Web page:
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Too Big To Fail Banks Are Overvalued In The Short-Term

 December 20, 2012 03:44 PM

(By Rich Bieglmeier) Recently, there have been a slew of upgrades on bank stocks. For example, Meredith Whitney, head of Meredith Whitney Advisory Group LLC told CNBC, "Bank stocks offer the best opportunity in years."

She says that housing's bottom is an anchor that's been cut free from the ankles of the banks and that the rebound should turn from a head to a tail wind in the years(s) ahead. Although, the analyst believes revenues won't climb much in 2013 – come again? Instead of rising revenue, Whitney believes the Fed will OK increasing dividend and share buyback programs following the next round of stress tests.

There is no doubt that bank stocks are hot. In fact, CNN Money reports, "The S&P 500 Financials index, which tracks 81 companies and also includes insurers and asset managers, is up about 24% with two weeks left in the year. That's nearly double the return of the full S&P 500, which is up nearly 13% in 2012."  The finance sector even made iStock's most recent sector performance review.

[Related -Bank Stocks: The Misbegottenness of the Volcker Rule Truly Knows No Bounds]

Studies do confirm that hot sectors tend to remain strong for up to three years at a time. But, is now the time to jump into bank stocks without concern?

Since Whitney thinks the "too-big-to-fail" (TBTF) banks are attractive, iStock decided to run through the charts of the seven United States based TBTF banks to see if now is the time to jump in head first.

Bank of America Corporation (BAC) is trading with a relative strength (RS) reading of more than 75. Typically, stocks that trade above a 70 are considered overbought. In another sign the stock might be overpriced in the short-term; BAC is currently trading 3 standard deviations above its 20-day moving average. It can stay that way for a while, but 67% of the time, most stocks will bounce around between 1 standard deviation higher or lower than the 20 day mark. One standard deviation – in this case – is defined as 20-day price volatility.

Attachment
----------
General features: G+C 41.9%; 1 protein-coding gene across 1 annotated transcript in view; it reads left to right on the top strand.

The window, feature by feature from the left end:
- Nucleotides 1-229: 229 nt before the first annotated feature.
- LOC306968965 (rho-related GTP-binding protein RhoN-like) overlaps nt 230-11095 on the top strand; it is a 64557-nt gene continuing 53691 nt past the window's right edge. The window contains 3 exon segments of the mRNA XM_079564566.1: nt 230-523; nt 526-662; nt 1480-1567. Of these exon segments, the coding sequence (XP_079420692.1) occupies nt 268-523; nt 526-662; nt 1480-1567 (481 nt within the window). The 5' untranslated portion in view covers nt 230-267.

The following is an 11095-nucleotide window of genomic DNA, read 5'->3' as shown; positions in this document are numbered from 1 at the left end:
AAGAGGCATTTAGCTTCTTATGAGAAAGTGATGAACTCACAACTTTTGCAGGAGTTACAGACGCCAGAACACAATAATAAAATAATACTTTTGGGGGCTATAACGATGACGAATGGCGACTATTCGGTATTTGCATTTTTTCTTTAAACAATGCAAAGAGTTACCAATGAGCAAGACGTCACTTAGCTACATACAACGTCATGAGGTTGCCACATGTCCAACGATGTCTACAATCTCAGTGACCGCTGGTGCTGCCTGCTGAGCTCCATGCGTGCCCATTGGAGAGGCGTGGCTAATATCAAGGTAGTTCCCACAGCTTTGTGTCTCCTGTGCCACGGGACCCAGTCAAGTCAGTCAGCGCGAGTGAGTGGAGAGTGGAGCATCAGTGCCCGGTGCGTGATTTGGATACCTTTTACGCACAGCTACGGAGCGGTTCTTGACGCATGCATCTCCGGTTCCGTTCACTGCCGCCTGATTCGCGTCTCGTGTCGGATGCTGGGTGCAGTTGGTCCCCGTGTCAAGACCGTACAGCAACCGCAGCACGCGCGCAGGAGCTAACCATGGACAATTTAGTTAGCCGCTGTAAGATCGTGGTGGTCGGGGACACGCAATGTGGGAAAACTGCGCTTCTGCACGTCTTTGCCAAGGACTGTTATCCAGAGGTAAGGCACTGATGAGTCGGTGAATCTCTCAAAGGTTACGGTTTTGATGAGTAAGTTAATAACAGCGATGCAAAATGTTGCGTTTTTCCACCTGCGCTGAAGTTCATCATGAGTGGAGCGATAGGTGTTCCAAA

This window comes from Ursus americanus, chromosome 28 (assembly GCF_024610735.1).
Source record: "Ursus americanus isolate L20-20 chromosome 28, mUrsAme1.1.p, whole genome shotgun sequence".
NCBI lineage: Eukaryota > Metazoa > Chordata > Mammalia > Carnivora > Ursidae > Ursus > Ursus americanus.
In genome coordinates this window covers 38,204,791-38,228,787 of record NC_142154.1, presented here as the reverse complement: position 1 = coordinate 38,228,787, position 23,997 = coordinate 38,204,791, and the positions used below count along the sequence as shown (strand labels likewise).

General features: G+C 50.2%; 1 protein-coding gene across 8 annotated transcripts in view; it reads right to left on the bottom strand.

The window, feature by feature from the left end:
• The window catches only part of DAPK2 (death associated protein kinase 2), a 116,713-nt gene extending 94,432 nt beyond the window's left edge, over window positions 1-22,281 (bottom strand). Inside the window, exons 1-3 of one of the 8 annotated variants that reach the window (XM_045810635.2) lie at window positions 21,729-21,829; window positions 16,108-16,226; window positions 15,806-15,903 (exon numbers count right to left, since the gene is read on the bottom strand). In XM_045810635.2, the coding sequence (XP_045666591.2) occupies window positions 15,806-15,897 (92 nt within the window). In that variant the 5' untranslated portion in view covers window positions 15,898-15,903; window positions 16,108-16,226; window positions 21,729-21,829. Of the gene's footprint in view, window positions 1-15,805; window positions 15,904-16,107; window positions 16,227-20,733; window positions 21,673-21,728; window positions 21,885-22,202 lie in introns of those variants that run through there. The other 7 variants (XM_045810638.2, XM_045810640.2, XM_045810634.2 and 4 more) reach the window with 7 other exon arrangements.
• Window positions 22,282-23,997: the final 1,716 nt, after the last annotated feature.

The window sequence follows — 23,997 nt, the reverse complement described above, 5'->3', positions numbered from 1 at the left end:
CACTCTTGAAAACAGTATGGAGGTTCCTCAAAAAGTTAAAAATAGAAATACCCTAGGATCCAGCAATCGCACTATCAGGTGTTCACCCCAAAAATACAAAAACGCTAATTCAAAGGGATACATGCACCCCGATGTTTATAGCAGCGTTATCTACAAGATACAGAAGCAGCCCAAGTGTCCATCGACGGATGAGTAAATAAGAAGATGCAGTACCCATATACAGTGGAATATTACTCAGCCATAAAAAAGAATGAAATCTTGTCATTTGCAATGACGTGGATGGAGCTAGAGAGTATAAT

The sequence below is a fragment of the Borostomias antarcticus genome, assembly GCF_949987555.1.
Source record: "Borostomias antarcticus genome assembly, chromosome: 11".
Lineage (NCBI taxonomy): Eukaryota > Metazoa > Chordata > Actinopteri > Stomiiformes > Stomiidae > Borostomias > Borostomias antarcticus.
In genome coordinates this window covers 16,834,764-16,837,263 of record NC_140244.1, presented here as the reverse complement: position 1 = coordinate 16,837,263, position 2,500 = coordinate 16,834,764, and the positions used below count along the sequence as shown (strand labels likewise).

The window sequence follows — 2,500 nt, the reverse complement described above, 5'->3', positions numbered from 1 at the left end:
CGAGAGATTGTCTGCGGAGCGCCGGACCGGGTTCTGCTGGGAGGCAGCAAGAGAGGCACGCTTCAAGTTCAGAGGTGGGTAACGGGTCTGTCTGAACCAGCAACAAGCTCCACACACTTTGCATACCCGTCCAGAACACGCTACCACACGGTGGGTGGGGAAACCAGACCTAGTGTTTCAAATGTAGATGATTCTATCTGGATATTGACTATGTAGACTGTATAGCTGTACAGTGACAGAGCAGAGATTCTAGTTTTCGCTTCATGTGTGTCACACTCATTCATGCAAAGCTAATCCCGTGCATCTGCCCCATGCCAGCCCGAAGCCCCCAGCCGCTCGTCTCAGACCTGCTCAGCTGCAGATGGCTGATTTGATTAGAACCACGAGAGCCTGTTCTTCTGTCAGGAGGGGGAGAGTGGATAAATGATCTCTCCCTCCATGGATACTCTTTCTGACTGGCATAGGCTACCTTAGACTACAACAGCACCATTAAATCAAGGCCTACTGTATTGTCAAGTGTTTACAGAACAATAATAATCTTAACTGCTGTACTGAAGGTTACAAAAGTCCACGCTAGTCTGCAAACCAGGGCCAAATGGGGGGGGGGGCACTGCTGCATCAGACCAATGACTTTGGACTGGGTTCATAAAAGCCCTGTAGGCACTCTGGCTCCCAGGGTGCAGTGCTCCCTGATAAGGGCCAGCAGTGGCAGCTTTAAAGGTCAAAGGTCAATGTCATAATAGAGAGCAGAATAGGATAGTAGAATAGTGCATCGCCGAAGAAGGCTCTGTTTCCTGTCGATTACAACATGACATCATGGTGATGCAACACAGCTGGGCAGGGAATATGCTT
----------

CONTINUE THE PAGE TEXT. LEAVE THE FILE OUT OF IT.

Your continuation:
[Related -Gold hasn’t lost its allure in my portfolio]

On a price to book (P/B) basis, one of the key metrics for bank stocks, BAC currently trades at 0.56 times book, slightly below its five-year average of 0.64.

The Bank of New York Mellon Corporation (BK): Much like BAC, Bank of NY is trading with a RS reading above 70 at 73.76 and is more than two standard deviations higher than its 20-day moving average. P/B wise, BK is valued at 0.85, versus the five-year average of 1.12.

Citigroup, Inc. (C) isn't as overpriced as BAC or BK based on RS and relative to its 20-day moving average; however, Citi's relative strength of 71.30 is still higher than we'd like and is more than one standard deviation higher than the 20-day mark. C's P/B of 0.62 is only a hair below the five-year average of 0.66.

The Goldman Sachs Group, Inc. (GS) makes it four for four above a 70 RS reading at 72.06. Again, plus 70 is a condition that can last for a little while, but not too long usually. While GS isn't too far away from 70, it is currently trading three standard deviations higher than the 20-day benchmark. GS currently trades at 0.90 times its book value and below the five-year average of 1.15.

JPMorgan Chase & Co. (JPM) doesn't break the streak with  symmetrical RS of 71.71. Meanwhile, JPM is two standard deviations above the 20 day and is discounted relative to its five year average P/B of 1.19 at 0.88.

State Street Corporation (STT) is the first of the lucky seven to trade with a relative strength reading below 70 at 64.49. Not surprisingly, STT is also within the normal trading boundaries based on 20-day volatility, but it is borderline upper edge. At 1.09 time book, State Street has a way to go to reach its five-year average of 1.48.

Wells Fargo & Company (WFC) as you may have guessed already, WFC also trades with a RS score of less than 70 at 66.43; however, WFC is two standard deviations higher than its 20-day moving average. Compared to its average five-year P/B of 1.42, WFC is mildly undervalued at 1.29.

Ms. Whitney might be correct that bank stocks still have room to move higher, especially with seven out of seven TBTF banks trading below their respective five-year average book values. However, all seven are overvalued based on their 20-day averages, and five of the seven on a RS basis. iStock believes shares will either flatten out or correct some in the next few days/weeks. Patient investors could get better entry points than they offer today.



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